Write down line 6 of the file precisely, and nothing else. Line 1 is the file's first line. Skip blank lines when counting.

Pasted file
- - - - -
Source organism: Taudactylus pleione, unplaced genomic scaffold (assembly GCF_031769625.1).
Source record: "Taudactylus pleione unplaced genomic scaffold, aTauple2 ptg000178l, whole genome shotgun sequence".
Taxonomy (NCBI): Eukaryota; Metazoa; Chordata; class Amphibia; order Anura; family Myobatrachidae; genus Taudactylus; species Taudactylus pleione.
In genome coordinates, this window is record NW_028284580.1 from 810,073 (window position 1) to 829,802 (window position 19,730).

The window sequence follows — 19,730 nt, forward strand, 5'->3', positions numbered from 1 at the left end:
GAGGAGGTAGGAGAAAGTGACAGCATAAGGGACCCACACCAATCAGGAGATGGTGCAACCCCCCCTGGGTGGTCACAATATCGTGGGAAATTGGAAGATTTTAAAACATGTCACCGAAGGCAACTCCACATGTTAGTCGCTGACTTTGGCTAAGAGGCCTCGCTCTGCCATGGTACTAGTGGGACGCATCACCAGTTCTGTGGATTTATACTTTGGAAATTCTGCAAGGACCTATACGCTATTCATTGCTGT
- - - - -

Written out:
GAGGAGGTAGGAGAAAGTGACAGCATAAGGGACCCACACCAATCAGGAGATGGTGCAACCCCCCCTGGGTGGTCACAATATCGTGGGAAATTGGAAGATTTTAAAACATGTCACCGAAGGCAACTCCACATGTTAGTCGCTGACTTTGGCTAAGAGGCCTCGCTCTGCCATGGTACTAGTGGGACGCATCACCAGTTCTGTGGATTTATACTTTGGAAATTCTGCAAGGACCTATACGCTATTCATTGCTGT